MUSKEGON — Community Shores Bank Corp. posted strong third-quarter results, recording its largest earnings ever, despite a soft economy and lower interest rates that squeezed lending margins.
The Muskegon-based Community Shores, founded in January 1999, posted third-quarter earnings of $165,311, or 14 cents per share. That compares with a net loss of $106,019, or 9 cents per share, during the same period a year ago.
The good showing was attributed to the growth in the bank’s customer base, President and Chief Executive Officer Jose Infante said.
“Despite some soft economic pockets, business is robust and we are optimistic about the fourth quarter and the coming year,” Infante said. “We had a great quarter. Going forward, business is there and we’re just going to keep growing.”
Community Shores, with three branch offices in the Muskegon area, is presently looking for ways to expand. Bank directors had planned to develop a fourth office this year or next, but that move has been delayed, Infante said.
The bank now is considering adding personnel to bring in new business, as well as the possibility that an existing bank branch within the market may come up for sale, he said.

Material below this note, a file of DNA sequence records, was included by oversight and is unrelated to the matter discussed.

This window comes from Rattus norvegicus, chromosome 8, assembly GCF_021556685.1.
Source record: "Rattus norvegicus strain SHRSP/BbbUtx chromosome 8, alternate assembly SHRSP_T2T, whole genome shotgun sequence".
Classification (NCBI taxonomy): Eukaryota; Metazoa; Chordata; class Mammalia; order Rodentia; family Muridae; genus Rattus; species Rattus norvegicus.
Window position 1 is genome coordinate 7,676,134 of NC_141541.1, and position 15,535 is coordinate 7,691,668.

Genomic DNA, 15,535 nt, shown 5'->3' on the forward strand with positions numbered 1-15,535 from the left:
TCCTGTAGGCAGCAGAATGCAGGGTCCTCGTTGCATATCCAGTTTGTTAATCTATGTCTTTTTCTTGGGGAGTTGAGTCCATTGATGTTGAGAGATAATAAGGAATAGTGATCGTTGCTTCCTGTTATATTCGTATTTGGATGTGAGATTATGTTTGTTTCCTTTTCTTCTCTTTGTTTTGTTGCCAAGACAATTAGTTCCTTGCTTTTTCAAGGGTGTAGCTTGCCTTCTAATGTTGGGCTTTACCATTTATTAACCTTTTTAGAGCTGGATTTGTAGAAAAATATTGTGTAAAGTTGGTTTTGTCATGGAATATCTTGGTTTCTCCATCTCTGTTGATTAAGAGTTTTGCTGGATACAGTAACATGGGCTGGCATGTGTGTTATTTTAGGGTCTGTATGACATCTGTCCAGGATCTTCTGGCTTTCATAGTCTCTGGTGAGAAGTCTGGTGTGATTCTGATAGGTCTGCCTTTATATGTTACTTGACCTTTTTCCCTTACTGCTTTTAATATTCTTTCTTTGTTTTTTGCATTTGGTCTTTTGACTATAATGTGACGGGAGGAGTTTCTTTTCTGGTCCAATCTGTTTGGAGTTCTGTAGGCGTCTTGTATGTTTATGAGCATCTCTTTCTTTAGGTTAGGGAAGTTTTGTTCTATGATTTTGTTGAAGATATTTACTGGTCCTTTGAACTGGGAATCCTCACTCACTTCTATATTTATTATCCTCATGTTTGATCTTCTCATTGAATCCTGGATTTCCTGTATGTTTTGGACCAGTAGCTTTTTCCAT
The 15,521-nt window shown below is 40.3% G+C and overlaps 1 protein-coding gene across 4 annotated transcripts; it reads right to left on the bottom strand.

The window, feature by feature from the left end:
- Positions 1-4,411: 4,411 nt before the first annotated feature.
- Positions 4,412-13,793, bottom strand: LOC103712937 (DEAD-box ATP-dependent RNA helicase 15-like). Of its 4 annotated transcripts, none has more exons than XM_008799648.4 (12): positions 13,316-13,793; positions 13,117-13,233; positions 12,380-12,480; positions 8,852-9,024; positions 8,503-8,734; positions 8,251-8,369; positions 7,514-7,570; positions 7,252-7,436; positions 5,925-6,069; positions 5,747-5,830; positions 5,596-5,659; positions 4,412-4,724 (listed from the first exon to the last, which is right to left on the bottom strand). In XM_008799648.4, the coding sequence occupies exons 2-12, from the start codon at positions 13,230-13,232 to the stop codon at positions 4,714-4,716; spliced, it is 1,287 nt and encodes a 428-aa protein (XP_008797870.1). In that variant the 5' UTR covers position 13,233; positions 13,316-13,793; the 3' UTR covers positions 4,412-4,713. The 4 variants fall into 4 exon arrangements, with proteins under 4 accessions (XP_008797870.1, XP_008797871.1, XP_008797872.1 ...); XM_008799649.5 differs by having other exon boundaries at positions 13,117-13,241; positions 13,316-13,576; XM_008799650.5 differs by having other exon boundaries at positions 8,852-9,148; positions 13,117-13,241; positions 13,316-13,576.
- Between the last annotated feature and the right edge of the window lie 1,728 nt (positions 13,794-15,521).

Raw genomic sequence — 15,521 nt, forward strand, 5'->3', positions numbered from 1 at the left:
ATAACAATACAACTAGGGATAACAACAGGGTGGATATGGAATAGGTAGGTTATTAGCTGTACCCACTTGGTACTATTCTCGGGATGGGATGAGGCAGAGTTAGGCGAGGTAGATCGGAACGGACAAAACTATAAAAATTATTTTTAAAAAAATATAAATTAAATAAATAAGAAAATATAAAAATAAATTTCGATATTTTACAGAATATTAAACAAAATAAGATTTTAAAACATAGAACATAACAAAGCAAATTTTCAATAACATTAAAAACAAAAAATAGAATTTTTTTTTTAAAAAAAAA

“We’re going to look and see and hold off a little bit. There are some opportunities that may spring up,” Infante said.
Through the first nine months of 2001, Community Shores posted earnings of $200,965, or 17 cents per share. That compares with a nine-month loss of $426,511, or 36 cents per share, through three quarters of 2000.
During the year, the bank’s assets have grown to $142.3 million as of Sept. 30, from $125.1 million as of Dec. 31 and $115.1 million from the third quarter of 2000.
Deposits grew to $108.9 million as of the end of September, from $97.8 million at the beginning of 2001 and $90.7 million at the end of the third quarter last year.
While the weakened economy has limited growth, business remains strong, especially in commercial lending, Infante said.
“We have customers, while they’re being a little cautious, they’re still expanding their business,” he said.
The strong lending growth, coupled with falling interest rates, put pressure on margins, although the banks remains “real happy with our margins,” Infante said. The bank was able to gather “substantial” income from fees on mortgage lending and refinancing activity, he said.